When it comes to helping save the world, everyone has a role to play.
That is the message primatologist and conservationist Jane Goodall wants you to know when it comes to taking part in conserving the world's natural environments and wildlife.
Appearing on the ABC's Q&A on Monday night, Goodall, 83, said the power people currently have to "leave a better world for our children" comes down to making ethical decisions, regardless of your walk of life.
"You, as an individual, just have to remember that in your life, you matter, you have a role to play and that every single day you live, you make some impact and you get a choice as to what kind of impact you're going to make," she said.
"If everyone is making the right ethical choice, whatever religion they're part of, then we're going to have a much better world for you, as you grow up.
"We haven't inherited this planet from our parents, we've borrowed it from our children. We have not borrowed our children's future -- we have stolen it and we're still stealing it now, and it's time we get together, whatever our religion, whatever our culture, get together and start changing the way -- changing our attitude -- so that we can leave a better world for our children, whom we love."
Shadow Minister for Human Services, Linda Burney also chimed in on the discussion, saying "it's the humble acts, it's the small acts that bring about the great changes", including from the efforts of the everyday individual.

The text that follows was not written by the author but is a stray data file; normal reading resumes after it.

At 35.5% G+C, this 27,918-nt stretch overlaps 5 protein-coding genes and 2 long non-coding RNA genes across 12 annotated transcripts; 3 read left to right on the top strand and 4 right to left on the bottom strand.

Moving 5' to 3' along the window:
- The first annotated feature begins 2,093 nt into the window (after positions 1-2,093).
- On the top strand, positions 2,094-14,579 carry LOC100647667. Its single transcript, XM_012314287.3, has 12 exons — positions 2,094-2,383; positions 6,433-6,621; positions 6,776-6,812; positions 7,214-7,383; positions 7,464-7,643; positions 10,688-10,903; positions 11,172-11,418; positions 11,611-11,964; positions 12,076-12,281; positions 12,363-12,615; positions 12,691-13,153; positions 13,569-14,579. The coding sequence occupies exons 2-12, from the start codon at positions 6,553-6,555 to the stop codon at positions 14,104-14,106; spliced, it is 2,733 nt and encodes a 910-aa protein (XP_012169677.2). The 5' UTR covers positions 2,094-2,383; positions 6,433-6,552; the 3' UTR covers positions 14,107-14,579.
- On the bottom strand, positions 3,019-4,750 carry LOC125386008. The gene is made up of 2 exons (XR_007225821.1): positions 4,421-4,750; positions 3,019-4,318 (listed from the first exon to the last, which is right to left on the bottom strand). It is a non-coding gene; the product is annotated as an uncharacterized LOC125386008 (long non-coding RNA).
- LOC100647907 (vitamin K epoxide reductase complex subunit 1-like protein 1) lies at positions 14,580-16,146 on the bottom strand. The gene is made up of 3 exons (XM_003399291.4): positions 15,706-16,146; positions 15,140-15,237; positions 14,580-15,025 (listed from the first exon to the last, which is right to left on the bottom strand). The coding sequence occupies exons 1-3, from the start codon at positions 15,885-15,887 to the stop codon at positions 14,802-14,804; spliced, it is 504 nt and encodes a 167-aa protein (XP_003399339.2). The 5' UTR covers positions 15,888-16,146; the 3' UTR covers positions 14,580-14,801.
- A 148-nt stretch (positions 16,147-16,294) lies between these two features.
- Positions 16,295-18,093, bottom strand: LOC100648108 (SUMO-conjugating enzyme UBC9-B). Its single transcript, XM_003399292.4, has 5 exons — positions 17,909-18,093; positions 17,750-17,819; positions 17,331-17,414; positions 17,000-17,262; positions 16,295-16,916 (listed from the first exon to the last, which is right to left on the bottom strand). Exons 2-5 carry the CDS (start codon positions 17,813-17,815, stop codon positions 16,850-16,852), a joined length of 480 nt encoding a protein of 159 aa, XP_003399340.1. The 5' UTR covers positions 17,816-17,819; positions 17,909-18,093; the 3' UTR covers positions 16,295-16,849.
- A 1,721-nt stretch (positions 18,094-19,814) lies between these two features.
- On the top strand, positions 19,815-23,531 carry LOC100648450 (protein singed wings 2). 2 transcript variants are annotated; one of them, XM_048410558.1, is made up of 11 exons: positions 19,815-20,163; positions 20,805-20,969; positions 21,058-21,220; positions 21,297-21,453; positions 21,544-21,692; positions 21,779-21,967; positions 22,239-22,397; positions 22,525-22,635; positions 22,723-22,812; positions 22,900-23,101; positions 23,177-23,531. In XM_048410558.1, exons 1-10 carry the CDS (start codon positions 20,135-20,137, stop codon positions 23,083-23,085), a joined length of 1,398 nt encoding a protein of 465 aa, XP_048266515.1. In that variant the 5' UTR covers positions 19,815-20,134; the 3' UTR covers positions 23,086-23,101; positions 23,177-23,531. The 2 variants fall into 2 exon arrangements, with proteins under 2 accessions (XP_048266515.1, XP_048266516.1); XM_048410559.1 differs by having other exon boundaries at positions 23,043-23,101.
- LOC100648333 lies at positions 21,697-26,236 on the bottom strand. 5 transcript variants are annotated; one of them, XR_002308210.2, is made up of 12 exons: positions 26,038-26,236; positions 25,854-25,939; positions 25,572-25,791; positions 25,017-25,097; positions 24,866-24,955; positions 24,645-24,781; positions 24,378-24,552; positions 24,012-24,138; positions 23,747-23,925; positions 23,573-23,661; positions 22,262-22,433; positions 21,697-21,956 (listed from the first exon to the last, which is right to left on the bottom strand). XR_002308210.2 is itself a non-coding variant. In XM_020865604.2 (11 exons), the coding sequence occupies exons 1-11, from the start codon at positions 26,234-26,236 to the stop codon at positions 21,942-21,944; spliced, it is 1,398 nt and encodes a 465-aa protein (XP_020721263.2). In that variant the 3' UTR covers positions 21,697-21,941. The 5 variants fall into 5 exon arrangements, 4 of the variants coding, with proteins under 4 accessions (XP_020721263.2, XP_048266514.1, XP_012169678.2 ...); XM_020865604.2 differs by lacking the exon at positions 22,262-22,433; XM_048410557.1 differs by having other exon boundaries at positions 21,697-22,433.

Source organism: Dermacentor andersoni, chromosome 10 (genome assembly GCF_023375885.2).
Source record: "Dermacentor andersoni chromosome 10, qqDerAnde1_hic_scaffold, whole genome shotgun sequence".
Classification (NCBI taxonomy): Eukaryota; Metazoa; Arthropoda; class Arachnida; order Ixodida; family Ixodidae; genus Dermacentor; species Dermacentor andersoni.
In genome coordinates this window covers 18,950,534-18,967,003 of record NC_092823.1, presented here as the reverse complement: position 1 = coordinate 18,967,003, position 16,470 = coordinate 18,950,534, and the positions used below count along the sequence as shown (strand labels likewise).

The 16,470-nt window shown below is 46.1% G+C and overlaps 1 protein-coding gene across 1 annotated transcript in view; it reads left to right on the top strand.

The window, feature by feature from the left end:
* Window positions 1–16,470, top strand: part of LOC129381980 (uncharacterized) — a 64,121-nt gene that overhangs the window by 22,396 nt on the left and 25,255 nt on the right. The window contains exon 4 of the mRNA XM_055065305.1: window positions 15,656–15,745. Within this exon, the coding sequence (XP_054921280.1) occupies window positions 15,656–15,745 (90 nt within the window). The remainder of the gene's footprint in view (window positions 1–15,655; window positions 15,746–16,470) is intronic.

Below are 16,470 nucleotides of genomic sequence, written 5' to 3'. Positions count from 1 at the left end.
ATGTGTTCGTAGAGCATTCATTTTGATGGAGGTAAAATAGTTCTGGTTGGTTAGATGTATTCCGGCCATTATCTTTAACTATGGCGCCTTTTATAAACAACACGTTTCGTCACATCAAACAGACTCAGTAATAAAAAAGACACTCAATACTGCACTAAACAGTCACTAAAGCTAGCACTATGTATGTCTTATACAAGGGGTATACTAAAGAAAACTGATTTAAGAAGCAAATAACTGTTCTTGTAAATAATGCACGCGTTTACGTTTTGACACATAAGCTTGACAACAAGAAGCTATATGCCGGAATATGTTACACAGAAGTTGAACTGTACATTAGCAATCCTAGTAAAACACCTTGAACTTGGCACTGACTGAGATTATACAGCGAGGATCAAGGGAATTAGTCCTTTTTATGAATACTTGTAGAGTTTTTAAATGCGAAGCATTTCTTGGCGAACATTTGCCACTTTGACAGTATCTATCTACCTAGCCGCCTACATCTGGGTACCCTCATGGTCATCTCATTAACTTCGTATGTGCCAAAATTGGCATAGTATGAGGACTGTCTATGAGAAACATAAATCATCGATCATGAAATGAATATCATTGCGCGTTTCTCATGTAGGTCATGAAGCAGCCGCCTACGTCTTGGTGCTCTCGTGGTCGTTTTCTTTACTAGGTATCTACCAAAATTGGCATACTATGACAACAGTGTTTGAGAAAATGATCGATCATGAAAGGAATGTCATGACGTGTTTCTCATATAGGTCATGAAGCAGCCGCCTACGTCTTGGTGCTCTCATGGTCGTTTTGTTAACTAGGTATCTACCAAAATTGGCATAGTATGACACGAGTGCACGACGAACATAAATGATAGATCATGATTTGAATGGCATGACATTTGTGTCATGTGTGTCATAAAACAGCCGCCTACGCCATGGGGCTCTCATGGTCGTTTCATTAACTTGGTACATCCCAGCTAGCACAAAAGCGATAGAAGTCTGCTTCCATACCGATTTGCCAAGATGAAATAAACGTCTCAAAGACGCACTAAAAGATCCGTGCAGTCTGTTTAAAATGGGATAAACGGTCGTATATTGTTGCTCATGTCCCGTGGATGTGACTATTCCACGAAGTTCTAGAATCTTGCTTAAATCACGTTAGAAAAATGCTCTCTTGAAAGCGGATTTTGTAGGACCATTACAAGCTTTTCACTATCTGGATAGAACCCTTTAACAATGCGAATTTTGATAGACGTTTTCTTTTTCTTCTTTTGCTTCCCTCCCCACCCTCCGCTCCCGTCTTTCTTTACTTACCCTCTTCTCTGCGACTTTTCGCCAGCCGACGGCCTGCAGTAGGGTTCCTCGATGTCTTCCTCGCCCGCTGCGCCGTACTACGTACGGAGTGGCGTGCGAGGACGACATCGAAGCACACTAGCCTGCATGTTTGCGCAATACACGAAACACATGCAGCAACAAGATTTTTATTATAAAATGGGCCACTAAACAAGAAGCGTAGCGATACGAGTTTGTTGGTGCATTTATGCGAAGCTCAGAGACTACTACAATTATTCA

"I talk to thousands and thousands of young people, and often it's, 'oh look, I'm one person, what I do doesn't make a difference, the problems are so big, it's climate change, it's nuclear war, and I just don't think that what I do makes a difference'," she said.
"It's what individual people do, it's the humble acts, it's the small acts that bring about the great changes.
"We can be legislators, we can be leading lights and speaking on the media all the time, but the real change comes from what individual people do in their homes, in their families, in their schools, in the various groups that you're part of."
Goodall is famed for leaving England in 1960 at the age of 26 to travel to the African environment and live in close-quarters with chimpanzees in order to understand humankind's closest living relatives. Throughout 50 years of scientific work, she has redefined conservation and the environmental threats facing wildlife around the world.
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